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What is Migraine?

  • Migraine is an inherited neurological disorder that is characterized by hyperexcitable brain networks that may be triggered by a variety of stimuli (e.g. alcohol, menstruation, fragrances, light glare), or become active spontaneously (even during sleep), leading to attacks.
  • The attacks often begin with a premonitory phase that may be characterized by severe fatigue, increased urination, yawning, neck pain, or sensitivity to light, noise or odors.
  • The attacks may, in one-third of sufferers, then proceed into an aura phase prior to onset of the headache. The most common type of aura consists of visual symptoms such as seeing flashing lights, squiggly lines, or losing vision in small areas of the visual field. The aura may also be associated with tingling/numbness on one side of the face and hand, and difficulty understanding or expressing speech.
  • The headache phase of migraine is often moderate or severe in intensity (in 40% of patients may be non-throbbing) and can be extremely disabling for sufferers, painful enough to cause work loss and absence from activities with family and friends.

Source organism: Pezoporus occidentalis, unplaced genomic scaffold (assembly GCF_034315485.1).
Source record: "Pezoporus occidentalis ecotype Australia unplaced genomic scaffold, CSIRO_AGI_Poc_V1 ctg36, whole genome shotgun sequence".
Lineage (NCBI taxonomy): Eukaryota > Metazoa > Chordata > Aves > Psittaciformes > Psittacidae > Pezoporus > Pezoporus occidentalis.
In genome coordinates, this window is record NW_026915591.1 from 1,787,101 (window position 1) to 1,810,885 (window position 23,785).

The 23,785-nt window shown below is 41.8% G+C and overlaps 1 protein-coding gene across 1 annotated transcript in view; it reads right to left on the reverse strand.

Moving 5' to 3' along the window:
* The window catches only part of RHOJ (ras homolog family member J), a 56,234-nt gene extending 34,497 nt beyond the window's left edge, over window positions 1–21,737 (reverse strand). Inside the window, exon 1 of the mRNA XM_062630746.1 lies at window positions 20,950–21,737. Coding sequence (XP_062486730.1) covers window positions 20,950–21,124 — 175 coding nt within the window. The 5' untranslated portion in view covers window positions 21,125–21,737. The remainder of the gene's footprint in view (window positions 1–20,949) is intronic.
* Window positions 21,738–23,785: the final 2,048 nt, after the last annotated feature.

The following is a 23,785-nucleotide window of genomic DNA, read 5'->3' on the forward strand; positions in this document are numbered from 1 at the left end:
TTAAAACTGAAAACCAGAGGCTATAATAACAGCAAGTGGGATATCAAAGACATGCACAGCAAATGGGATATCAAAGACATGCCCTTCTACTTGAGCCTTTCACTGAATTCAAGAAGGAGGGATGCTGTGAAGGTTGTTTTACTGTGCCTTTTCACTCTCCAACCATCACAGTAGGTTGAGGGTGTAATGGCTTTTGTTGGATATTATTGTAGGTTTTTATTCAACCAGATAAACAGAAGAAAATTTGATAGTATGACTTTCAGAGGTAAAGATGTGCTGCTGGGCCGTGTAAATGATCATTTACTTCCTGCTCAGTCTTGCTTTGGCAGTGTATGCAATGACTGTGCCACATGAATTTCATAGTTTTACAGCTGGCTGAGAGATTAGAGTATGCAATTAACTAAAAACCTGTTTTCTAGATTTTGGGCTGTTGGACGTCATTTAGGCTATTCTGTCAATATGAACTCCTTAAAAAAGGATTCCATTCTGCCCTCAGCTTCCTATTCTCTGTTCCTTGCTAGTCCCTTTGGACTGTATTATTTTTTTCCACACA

• Head pain is often made worse with routine activities (e.g. walking, climbing stairs). 
  • In addition to headache, migraine attacks are often associated with increased sensitivity to environmental stimuli (e.g. lights, sounds, odors), nausea or vomiting. 
  • Migraine attacks may also be associated with sinus pain or pressure, neck pain, dizziness, difficulty with concentration and mental processing, anxiety and other changes in mood. 
  • The final post-headache phase is characterized by fatigue, malaise, mood changes, difficulty with concentration, and head pain that may occur with movement, coughing, or straining. 
  • Migraine headache typically lasts about 24 hours (range of 4 hours to 3 days). However, an attack includes all phases and from beginning to end, can last several days or more.
Above content provided by the American Migraine Foundation in partnership with Beth Israel Deaconess Medical Center. For advice about your medical care, consult your doctor.

Posted October 2009

Contact Information

Arnold Pain Management Center
Beth Israel Deaconess Medical Center
One Brookline Place, Suite 105
Brookline, MA 02445
617-278-8000
617-278-8065